The Minority Experience (Adrian Pei) -- A Review

THE MINORITY EXPERIENCE: Navigating Emotional and Organizational Realities. By Adrian Pei. Downer’s Grove: IVP Books, 2018. 215 pages.

                Being a white male, I've never had to navigate the minority experience. Yes, I've occasionally found myself in a space where I am the minority figure, but even then, my place in the broader majority culture has given me a certain amount of power. I cannot change who I am, but I can listen to voices whose experiences are different than mine. This is why the slogan "all lives matter," usually uttered by white males, fails to catch the reality of the human situation in the land that I call home. It is, therefore, from this vantage point, as a member of the majority culture, that I read Adrian Pei's important book The Minority Experience

Adrian Pei is an Asian-American evangelical Christian who has had to navigate the “emotional and organizational realities” of working within a white-majority Christian organization. Pei was once a staff-member of Cru (formerly Campus Crusade for Christ), serving as associate national director of leadership development of the Epic Movement, the Asian American ministry of Cru. Today he is an organizational development consultant and leadership trainer. It is out of his experience with Cru that this book emerges, and the story is told with complete honesty and openness. It’s not a pretty story, and yet we see transformation take place within the organization. Thus, this isn’t a “tell-all,” but rather the story of how organizations often struggle to make sense of diverse realities, putting minority persons in difficult spots. In other words, in white majority organizations, the reigning vision is that everyone should assimilate to that culture.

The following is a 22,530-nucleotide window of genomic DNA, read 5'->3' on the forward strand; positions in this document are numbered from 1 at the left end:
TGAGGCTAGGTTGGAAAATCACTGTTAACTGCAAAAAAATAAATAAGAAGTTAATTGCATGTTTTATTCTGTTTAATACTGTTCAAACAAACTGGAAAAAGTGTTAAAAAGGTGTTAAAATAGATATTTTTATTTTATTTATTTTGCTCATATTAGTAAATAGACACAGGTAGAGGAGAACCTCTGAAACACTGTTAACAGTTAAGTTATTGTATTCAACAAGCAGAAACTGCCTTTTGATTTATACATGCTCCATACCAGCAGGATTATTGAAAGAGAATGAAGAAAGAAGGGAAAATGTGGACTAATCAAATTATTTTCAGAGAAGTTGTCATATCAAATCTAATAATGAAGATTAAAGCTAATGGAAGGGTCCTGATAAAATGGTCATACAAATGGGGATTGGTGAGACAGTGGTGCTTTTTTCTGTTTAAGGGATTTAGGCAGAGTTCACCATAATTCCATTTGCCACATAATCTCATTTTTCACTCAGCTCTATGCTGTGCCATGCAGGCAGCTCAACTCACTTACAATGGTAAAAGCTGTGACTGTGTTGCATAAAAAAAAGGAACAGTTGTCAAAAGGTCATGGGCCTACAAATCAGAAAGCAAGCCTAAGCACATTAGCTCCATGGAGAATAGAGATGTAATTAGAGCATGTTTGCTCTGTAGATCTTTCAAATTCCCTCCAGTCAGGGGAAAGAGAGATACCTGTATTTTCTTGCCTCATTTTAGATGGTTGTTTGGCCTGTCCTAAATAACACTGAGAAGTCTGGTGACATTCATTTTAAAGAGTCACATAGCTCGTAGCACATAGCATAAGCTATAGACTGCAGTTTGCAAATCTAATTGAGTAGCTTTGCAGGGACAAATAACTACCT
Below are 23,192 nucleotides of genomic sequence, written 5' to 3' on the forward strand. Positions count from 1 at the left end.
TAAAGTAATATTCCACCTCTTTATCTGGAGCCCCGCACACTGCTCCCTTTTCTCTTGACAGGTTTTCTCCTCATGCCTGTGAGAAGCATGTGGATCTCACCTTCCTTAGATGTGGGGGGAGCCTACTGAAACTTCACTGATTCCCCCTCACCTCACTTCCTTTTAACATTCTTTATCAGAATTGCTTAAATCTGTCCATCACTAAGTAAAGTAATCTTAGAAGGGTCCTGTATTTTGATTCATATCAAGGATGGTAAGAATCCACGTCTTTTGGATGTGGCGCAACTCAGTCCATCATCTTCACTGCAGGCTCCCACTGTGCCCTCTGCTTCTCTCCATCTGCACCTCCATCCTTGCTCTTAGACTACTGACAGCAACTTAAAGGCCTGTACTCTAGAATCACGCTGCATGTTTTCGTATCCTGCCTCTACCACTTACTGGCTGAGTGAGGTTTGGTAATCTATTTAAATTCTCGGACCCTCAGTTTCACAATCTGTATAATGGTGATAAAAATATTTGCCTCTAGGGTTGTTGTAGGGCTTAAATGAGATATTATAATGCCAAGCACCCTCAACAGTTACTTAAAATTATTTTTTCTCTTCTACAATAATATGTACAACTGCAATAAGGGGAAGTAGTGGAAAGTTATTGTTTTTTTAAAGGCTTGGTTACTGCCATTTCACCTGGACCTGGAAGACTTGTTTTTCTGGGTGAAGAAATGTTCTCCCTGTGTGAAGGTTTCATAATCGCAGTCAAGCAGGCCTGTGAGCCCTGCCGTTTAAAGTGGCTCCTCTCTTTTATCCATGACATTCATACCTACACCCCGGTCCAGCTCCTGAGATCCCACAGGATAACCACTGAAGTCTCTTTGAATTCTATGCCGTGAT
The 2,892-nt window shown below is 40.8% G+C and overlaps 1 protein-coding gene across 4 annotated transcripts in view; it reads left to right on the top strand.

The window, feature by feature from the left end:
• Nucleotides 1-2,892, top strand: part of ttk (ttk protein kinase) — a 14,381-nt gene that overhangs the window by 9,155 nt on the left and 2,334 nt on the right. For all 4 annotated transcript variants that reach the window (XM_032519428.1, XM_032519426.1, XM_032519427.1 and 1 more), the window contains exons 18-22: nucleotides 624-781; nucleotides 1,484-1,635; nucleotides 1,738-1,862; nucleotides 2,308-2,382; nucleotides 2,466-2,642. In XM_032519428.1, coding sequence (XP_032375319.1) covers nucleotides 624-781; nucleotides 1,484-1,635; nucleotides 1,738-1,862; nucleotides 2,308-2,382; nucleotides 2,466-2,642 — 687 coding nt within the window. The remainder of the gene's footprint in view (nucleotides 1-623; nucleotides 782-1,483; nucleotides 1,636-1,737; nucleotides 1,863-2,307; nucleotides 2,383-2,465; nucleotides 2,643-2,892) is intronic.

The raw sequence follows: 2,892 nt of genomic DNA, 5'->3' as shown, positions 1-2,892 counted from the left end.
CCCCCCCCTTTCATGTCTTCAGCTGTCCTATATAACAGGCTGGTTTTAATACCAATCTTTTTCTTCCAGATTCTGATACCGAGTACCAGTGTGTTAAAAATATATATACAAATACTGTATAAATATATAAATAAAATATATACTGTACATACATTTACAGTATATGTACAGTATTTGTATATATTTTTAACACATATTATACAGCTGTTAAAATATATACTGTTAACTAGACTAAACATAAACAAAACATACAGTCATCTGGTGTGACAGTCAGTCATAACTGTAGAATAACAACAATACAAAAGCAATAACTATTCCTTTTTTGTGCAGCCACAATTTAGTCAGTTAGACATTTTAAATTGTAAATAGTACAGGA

The book is addressed first and foremost to minority folks, especially minority Christians, who are seeking to name the challenges they face living in a white majority culture that often assumes that white culture is normative. Thus, the way to succeed is to assimilate, which means letting go of one's cultural/ethnic identities. Having faced this challenge, Pei suggests another path forward, which involves not assimilation but empowerment. For those of us living in the majority culture (me), this book invites us to listen and try to comprehend realities different from our own.